Article by Sunny Dhillon, Globe and Mail
British Columbia’s civil forfeiture regime violates the Canadian Charter of Rights and Freedoms by forcing individuals to produce evidence against themselves and by resulting in penalties that are grossly disproportionate, says a new constitutional challenge.
The case, which will proceed to trial in B.C. Supreme Court in November, stems from a 2015 police search of a multimillion-dollar home on Vancouver’s west side that turned up hundreds of marijuana plants. It is expected to be the second constitutional case involving B.C.’s Civil Forfeiture Office heard this year; a case involving the Hells Angels is scheduled for April.
The Globe and Mail has reported extensively on the Civil Forfeiture Office, which was established as a way to fight organized crime but has come to have a far broader reach. The office does not need a criminal conviction or even charges to pursue a file. The Globe has interviewed those who have had to fight to keep their homes, vehicles, money and even a coin collection. Others have been unable to afford to argue their case.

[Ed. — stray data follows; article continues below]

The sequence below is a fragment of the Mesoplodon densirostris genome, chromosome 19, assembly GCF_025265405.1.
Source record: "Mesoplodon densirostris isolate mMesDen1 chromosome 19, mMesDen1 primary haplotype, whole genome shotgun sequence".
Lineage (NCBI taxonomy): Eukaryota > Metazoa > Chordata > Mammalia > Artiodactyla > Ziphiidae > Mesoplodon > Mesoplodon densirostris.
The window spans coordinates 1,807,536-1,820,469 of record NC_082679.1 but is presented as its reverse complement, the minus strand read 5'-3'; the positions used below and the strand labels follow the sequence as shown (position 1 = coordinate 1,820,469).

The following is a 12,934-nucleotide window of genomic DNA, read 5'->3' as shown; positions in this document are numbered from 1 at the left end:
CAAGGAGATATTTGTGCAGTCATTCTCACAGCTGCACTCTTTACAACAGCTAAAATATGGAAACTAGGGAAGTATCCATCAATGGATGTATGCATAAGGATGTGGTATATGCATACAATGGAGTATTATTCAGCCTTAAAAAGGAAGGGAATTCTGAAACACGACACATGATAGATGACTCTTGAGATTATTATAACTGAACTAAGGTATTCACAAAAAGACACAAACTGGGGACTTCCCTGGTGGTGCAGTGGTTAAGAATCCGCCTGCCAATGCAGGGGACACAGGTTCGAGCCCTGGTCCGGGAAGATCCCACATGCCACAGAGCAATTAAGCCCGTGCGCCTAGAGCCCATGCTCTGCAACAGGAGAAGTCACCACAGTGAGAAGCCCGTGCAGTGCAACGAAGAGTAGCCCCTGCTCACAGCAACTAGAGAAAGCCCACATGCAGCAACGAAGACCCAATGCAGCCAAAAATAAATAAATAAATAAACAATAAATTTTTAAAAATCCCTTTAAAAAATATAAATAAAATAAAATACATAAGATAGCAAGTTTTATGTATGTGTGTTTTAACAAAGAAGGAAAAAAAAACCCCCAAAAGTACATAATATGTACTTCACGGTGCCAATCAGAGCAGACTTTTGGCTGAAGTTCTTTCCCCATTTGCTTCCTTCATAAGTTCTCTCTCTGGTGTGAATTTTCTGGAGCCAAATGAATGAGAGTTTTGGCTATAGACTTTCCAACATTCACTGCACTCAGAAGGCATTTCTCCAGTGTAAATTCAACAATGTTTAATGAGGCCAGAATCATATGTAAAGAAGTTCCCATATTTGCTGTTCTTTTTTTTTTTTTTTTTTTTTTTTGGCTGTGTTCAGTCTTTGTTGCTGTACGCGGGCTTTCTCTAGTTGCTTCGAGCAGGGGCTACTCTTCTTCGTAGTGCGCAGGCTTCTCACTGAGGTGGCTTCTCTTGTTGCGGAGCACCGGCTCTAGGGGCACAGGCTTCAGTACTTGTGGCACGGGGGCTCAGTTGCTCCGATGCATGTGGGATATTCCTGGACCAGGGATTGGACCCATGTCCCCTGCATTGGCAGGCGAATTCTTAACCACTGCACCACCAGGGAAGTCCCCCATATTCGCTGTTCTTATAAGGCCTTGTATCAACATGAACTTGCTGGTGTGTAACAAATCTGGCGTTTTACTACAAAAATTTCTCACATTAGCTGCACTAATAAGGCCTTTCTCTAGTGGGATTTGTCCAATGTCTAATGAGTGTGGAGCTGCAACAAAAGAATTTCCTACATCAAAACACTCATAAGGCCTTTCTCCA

B.C.’s NDP government, which had called for a review of the province’s Civil Forfeiture Act when it was in opposition, has since said it does not plan to order one. The province’s Public Safety Minister, Mike Farnworth, has said the office is operating as it should.
Bibhas Vaze, a lawyer for the homeowner in the most recent case, said in an interview that the file “brings together all the different elements about what is wrong with civil forfeiture and why there needs to be changes.”
In its notice of civil claim, the Civil Forfeiture Office said the defendant, Kwok Wai (Andy) Liu, purchased the home in March, 2012. It said Mr. Liu granted the Vancouver Police Department access to the property in September, 2015, at which point officers discovered approximately 700 to 750 marijuana plants.